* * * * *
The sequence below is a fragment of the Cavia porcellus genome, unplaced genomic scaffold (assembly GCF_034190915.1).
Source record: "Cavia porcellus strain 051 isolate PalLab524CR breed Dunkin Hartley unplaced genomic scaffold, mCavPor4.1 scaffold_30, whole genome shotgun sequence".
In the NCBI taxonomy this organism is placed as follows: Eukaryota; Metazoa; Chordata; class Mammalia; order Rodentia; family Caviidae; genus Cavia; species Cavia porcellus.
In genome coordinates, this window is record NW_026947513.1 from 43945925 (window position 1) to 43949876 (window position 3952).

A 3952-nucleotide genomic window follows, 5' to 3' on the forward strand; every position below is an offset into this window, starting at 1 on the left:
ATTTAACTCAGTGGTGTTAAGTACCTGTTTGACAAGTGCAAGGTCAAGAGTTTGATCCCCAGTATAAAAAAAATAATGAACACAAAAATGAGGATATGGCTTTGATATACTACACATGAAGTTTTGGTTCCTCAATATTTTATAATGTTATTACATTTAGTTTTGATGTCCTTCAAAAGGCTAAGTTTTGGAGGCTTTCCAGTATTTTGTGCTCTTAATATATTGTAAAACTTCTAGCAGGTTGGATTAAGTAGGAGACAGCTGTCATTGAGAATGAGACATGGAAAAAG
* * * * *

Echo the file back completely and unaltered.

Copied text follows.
The sequence below is a fragment of the Cavia porcellus genome, unplaced genomic scaffold (assembly GCF_034190915.1).
Source record: "Cavia porcellus strain 051 isolate PalLab524CR breed Dunkin Hartley unplaced genomic scaffold, mCavPor4.1 scaffold_30, whole genome shotgun sequence".
In the NCBI taxonomy this organism is placed as follows: Eukaryota; Metazoa; Chordata; class Mammalia; order Rodentia; family Caviidae; genus Cavia; species Cavia porcellus.
In genome coordinates, this window is record NW_026947513.1 from 43945925 (window position 1) to 43949876 (window position 3952).

A 3952-nucleotide genomic window follows, 5' to 3' on the forward strand; every position below is an offset into this window, starting at 1 on the left:
ATTTAACTCAGTGGTGTTAAGTACCTGTTTGACAAGTGCAAGGTCAAGAGTTTGATCCCCAGTATAAAAAAAATAATGAACACAAAAATGAGGATATGGCTTTGATATACTACACATGAAGTTTTGGTTCCTCAATATTTTATAATGTTATTACATTTAGTTTTGATGTCCTTCAAAAGGCTAAGTTTTGGAGGCTTTCCAGTATTTTGTGCTCTTAATATATTGTAAAACTTCTAGCAGGTTGGATTAAGTAGGAGACAGCTGTCATTGAGAATGAGACATGGAAAAAG